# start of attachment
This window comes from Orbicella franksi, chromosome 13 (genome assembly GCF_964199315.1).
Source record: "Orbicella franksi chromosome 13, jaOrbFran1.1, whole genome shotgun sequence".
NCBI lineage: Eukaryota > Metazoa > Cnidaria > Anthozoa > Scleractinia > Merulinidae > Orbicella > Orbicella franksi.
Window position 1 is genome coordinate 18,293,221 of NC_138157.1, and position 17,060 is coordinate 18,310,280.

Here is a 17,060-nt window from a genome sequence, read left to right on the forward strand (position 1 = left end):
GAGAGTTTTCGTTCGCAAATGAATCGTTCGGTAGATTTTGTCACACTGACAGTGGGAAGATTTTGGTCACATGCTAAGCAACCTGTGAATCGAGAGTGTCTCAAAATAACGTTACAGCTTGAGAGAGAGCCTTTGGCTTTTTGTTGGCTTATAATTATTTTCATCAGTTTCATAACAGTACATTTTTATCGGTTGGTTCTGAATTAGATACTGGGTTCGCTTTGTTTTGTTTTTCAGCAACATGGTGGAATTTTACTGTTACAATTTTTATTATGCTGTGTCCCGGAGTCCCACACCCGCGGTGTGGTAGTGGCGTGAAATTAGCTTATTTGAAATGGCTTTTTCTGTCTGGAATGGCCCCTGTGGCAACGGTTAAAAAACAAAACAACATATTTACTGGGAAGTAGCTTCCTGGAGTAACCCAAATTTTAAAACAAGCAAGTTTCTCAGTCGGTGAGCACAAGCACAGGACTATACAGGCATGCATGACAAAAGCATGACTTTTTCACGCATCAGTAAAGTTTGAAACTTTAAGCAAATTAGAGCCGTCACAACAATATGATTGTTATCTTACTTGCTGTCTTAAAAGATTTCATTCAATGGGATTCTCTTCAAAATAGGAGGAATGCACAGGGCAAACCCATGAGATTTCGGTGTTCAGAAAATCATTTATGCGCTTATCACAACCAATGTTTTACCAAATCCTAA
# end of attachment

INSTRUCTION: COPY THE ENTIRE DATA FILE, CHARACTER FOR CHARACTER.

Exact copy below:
This window comes from Orbicella franksi, chromosome 13 (genome assembly GCF_964199315.1).
Source record: "Orbicella franksi chromosome 13, jaOrbFran1.1, whole genome shotgun sequence".
NCBI lineage: Eukaryota > Metazoa > Cnidaria > Anthozoa > Scleractinia > Merulinidae > Orbicella > Orbicella franksi.
Window position 1 is genome coordinate 18,293,221 of NC_138157.1, and position 17,060 is coordinate 18,310,280.

Here is a 17,060-nt window from a genome sequence, read left to right on the forward strand (position 1 = left end):
GAGAGTTTTCGTTCGCAAATGAATCGTTCGGTAGATTTTGTCACACTGACAGTGGGAAGATTTTGGTCACATGCTAAGCAACCTGTGAATCGAGAGTGTCTCAAAATAACGTTACAGCTTGAGAGAGAGCCTTTGGCTTTTTGTTGGCTTATAATTATTTTCATCAGTTTCATAACAGTACATTTTTATCGGTTGGTTCTGAATTAGATACTGGGTTCGCTTTGTTTTGTTTTTCAGCAACATGGTGGAATTTTACTGTTACAATTTTTATTATGCTGTGTCCCGGAGTCCCACACCCGCGGTGTGGTAGTGGCGTGAAATTAGCTTATTTGAAATGGCTTTTTCTGTCTGGAATGGCCCCTGTGGCAACGGTTAAAAAACAAAACAACATATTTACTGGGAAGTAGCTTCCTGGAGTAACCCAAATTTTAAAACAAGCAAGTTTCTCAGTCGGTGAGCACAAGCACAGGACTATACAGGCATGCATGACAAAAGCATGACTTTTTCACGCATCAGTAAAGTTTGAAACTTTAAGCAAATTAGAGCCGTCACAACAATATGATTGTTATCTTACTTGCTGTCTTAAAAGATTTCATTCAATGGGATTCTCTTCAAAATAGGAGGAATGCACAGGGCAAACCCATGAGATTTCGGTGTTCAGAAAATCATTTATGCGCTTATCACAACCAATGTTTTACCAAATCCTAA